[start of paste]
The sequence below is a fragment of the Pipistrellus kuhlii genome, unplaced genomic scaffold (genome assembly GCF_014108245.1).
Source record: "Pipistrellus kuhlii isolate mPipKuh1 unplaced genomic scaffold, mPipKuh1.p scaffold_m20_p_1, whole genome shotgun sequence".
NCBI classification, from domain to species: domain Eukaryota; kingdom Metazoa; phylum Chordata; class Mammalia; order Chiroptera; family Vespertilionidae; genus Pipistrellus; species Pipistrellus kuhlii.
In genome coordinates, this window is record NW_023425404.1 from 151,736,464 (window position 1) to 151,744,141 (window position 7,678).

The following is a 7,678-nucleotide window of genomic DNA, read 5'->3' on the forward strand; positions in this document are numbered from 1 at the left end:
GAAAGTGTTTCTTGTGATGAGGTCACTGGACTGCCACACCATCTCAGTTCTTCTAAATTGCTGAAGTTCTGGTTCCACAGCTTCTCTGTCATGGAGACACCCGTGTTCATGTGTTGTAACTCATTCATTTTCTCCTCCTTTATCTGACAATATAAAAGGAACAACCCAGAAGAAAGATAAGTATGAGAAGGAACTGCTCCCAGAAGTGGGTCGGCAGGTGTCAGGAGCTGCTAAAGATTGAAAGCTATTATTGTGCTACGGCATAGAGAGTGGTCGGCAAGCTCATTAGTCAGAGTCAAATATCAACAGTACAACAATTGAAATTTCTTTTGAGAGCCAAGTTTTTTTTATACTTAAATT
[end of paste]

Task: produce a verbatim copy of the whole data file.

The sequence below is a fragment of the Pipistrellus kuhlii genome, unplaced genomic scaffold (genome assembly GCF_014108245.1).
Source record: "Pipistrellus kuhlii isolate mPipKuh1 unplaced genomic scaffold, mPipKuh1.p scaffold_m20_p_1, whole genome shotgun sequence".
NCBI classification, from domain to species: domain Eukaryota; kingdom Metazoa; phylum Chordata; class Mammalia; order Chiroptera; family Vespertilionidae; genus Pipistrellus; species Pipistrellus kuhlii.
In genome coordinates, this window is record NW_023425404.1 from 151,736,464 (window position 1) to 151,744,141 (window position 7,678).

The following is a 7,678-nucleotide window of genomic DNA, read 5'->3' on the forward strand; positions in this document are numbered from 1 at the left end:
GAAAGTGTTTCTTGTGATGAGGTCACTGGACTGCCACACCATCTCAGTTCTTCTAAATTGCTGAAGTTCTGGTTCCACAGCTTCTCTGTCATGGAGACACCCGTGTTCATGTGTTGTAACTCATTCATTTTCTCCTCCTTTATCTGACAATATAAAAGGAACAACCCAGAAGAAAGATAAGTATGAGAAGGAACTGCTCCCAGAAGTGGGTCGGCAGGTGTCAGGAGCTGCTAAAGATTGAAAGCTATTATTGTGCTACGGCATAGAGAGTGGTCGGCAAGCTCATTAGTCAGAGTCAAATATCAACAGTACAACAATTGAAATTTCTTTTGAGAGCCAAGTTTTTTTTATACTTAAATT